The ban has affected the number of sales, at least in the short term, Ms. Norwell said, noting that December saw a 12.9 percent drop in sales volume, making it the least active December in seven years. January was more on par with the past, with sales of residential properties down just 2.5 percent year-over-year, according to data from the Real Estate Institute.

The summer months are typically slow in New Zealand, Ms. Norwell said, so it is too early to see any real effects of the law: “We really need another quarter’s data. But prices have continued to increase, particularly driven by the regional growth across New Zealand.”

The high housing prices and limited supply in Auckland have driven New Zealanders into more affordable areas, she said, and demand is now pushing up prices in those areas. In Auckland, home to about 1.6 million people, the median price fell 2.4 percent in January 2019, to $800,000, the lowest median price since February 2016. Elsewhere, prices increased by 10.1 percent, to a median price of $473,300.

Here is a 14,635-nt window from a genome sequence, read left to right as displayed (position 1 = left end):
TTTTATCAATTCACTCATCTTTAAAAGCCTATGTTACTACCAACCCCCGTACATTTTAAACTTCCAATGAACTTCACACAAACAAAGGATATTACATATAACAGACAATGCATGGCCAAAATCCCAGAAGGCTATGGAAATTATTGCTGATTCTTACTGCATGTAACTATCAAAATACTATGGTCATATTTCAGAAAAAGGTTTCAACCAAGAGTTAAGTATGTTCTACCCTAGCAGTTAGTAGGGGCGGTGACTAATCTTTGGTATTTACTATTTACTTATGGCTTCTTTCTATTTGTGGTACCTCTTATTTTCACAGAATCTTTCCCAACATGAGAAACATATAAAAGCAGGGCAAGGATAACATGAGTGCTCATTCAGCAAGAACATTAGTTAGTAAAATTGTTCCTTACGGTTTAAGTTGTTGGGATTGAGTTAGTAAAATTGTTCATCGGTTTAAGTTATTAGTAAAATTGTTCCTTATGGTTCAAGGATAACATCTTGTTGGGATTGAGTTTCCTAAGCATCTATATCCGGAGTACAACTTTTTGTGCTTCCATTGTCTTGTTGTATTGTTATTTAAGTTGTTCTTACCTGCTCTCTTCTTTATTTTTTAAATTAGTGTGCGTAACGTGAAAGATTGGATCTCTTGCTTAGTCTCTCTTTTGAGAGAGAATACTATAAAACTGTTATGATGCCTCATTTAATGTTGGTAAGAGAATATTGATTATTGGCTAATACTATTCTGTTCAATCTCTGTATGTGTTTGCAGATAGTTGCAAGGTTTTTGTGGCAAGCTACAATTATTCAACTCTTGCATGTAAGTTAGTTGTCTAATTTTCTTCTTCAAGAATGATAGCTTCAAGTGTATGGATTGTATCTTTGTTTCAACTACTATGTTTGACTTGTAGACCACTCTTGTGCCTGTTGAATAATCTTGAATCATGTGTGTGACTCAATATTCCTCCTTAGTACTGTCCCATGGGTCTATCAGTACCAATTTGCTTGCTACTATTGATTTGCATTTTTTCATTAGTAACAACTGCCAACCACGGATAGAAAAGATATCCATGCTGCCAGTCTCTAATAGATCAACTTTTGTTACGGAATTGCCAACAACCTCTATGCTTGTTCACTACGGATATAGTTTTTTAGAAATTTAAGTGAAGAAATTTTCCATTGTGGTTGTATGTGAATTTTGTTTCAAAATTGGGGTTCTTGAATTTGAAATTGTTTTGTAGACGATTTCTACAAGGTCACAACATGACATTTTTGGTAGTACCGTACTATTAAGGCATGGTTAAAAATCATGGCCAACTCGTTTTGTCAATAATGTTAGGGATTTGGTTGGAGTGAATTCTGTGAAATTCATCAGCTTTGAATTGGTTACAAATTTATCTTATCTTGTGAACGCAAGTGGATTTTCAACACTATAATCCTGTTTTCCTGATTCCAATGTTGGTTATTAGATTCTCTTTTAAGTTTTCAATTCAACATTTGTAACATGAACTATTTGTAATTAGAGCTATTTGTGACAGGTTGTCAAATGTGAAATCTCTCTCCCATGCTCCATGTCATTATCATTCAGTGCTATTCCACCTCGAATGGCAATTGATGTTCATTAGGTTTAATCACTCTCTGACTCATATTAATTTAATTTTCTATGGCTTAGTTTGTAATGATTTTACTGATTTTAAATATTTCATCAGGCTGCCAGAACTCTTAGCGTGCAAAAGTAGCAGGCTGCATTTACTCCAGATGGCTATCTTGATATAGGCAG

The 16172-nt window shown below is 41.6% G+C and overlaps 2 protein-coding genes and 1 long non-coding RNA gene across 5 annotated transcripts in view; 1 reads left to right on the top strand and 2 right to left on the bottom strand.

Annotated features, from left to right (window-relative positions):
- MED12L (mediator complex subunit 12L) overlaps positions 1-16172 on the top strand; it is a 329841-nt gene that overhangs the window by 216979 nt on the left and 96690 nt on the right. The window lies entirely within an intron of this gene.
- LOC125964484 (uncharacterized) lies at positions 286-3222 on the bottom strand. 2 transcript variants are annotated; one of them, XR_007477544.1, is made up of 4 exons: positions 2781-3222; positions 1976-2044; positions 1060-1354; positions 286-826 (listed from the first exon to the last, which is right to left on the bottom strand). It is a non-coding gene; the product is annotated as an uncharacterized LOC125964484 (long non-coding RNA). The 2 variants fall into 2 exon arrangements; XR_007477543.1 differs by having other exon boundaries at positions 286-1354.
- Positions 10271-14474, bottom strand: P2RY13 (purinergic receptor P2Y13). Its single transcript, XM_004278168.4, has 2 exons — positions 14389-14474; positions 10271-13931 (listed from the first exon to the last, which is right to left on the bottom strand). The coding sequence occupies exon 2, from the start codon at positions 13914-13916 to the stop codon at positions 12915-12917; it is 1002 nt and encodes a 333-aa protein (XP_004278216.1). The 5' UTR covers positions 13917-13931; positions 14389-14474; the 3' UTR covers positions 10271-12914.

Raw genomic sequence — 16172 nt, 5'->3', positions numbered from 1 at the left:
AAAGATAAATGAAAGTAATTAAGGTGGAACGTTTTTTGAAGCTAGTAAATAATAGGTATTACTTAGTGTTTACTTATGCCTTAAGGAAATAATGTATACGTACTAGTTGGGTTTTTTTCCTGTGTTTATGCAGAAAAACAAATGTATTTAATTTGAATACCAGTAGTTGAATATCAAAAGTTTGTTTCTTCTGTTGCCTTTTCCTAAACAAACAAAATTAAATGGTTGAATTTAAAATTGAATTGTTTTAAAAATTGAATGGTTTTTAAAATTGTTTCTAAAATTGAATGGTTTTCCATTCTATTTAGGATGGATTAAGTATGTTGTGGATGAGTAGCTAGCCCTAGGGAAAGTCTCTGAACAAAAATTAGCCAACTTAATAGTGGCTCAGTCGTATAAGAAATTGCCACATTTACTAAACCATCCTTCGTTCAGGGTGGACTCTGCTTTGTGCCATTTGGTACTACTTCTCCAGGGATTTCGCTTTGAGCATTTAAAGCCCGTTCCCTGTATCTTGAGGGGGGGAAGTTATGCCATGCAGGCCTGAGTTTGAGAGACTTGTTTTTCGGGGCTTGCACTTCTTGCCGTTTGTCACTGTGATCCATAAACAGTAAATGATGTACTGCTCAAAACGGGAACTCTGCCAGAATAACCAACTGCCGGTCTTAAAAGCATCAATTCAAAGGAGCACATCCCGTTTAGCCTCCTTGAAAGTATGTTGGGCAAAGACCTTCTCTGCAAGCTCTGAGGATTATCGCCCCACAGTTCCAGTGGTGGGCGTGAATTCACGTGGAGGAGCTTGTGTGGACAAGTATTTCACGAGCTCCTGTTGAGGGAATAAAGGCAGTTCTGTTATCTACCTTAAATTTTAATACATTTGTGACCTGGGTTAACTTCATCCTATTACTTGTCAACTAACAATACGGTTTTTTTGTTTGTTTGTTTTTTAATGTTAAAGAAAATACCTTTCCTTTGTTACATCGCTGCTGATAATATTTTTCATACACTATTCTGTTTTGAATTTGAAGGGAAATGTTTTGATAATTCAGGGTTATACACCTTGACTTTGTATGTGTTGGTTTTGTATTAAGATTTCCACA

The lack of inventory remains one of the biggest issues facing the New Zealand housing market. In 2018, about 33,000 permits for new homes or apartments were approved, up from the typical number of about 20,000, Mr. Eaqub said. The country would have to keep up that level of building for some time to catch up to its growing population, he added, but that isn’t likely, mostly because of increased construction costs and lower profit margins — unless the government steps in with some creative solutions.

“They spent a lot of time and effort on banning foreign buyers, but it was never really well established how big a problem they were, and whether by bringing in the policy there would be a substantial effect on reducing house prices and making it more affordable for New Zealanders,” Mr. Eaqub said. “From what we have seen to date, there hasn’t been much of an impact.”

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